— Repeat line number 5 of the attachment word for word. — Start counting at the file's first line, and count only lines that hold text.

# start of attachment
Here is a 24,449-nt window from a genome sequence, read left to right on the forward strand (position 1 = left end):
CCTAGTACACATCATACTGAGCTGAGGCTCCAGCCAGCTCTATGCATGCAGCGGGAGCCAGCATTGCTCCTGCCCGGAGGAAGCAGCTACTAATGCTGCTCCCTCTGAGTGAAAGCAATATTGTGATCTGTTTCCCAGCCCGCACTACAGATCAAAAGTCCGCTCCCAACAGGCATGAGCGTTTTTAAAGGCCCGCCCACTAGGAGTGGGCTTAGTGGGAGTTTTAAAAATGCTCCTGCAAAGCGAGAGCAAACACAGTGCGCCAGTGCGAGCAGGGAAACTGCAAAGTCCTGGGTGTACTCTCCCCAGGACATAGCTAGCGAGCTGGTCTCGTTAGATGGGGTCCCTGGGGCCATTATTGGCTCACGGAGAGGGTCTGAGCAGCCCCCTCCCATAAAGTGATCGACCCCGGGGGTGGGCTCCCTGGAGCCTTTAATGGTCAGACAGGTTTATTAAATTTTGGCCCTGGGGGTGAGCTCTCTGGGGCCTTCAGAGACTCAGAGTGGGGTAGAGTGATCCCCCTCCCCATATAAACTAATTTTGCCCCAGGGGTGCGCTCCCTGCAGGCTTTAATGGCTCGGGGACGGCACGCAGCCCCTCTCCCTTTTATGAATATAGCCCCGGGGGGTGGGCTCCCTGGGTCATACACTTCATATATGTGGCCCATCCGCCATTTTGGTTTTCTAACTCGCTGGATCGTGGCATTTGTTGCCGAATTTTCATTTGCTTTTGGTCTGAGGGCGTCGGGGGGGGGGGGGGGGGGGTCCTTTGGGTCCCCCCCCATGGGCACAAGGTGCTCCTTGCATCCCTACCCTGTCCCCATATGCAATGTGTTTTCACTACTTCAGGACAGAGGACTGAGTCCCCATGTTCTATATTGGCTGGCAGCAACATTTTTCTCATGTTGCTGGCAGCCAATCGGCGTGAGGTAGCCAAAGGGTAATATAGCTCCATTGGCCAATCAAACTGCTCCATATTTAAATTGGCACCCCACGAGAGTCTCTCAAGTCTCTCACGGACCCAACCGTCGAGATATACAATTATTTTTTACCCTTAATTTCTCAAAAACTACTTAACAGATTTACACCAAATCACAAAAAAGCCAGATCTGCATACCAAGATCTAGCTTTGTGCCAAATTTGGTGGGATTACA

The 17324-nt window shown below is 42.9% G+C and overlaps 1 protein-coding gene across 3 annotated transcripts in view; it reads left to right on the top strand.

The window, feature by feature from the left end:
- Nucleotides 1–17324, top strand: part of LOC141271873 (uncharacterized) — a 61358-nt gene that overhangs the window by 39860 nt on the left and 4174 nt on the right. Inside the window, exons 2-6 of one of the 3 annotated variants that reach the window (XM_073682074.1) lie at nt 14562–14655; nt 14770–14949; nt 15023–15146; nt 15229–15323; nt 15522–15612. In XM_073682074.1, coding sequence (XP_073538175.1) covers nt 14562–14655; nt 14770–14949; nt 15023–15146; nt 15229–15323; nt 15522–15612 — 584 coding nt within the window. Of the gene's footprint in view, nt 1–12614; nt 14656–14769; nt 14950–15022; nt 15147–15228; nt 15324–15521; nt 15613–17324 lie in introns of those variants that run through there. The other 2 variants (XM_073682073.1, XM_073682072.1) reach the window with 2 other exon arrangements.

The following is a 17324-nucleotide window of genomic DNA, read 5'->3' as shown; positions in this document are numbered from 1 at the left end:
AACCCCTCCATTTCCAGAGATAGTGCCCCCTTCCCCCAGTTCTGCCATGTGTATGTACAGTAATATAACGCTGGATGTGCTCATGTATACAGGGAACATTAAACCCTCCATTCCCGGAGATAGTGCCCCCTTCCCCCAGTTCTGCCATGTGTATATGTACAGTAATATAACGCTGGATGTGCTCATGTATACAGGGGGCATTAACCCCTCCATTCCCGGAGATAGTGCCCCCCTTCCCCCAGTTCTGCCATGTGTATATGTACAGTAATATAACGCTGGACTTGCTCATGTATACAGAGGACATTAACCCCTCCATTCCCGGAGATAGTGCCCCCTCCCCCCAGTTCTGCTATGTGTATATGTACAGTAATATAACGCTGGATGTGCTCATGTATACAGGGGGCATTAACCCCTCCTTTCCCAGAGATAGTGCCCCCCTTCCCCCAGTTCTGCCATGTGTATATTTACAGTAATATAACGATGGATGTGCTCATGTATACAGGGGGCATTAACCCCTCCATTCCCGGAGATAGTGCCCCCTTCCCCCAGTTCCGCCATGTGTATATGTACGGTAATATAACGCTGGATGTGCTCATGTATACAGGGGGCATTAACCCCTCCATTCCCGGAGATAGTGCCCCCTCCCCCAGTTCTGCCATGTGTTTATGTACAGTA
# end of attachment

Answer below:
- Nucleotides 1–17324, top strand: part of LOC141271873 (uncharacterized) — a 61358-nt gene that overhangs the window by 39860 nt on the left and 4174 nt on the right. Inside the window, exons 2-6 of one of the 3 annotated variants that reach the window (XM_073682074.1) lie at nt 14562–14655; nt 14770–14949; nt 15023–15146; nt 15229–15323; nt 15522–15612. In XM_073682074.1, coding sequence (XP_073538175.1) covers nt 14562–14655; nt 14770–14949; nt 15023–15146; nt 15229–15323; nt 15522–15612 — 584 coding nt within the window. Of the gene's footprint in view, nt 1–12614; nt 14656–14769; nt 14950–15022; nt 15147–15228; nt 15324–15521; nt 15613–17324 lie in introns of those variants that run through there. The other 2 variants (XM_073682073.1, XM_073682072.1) reach the window with 2 other exon arrangements.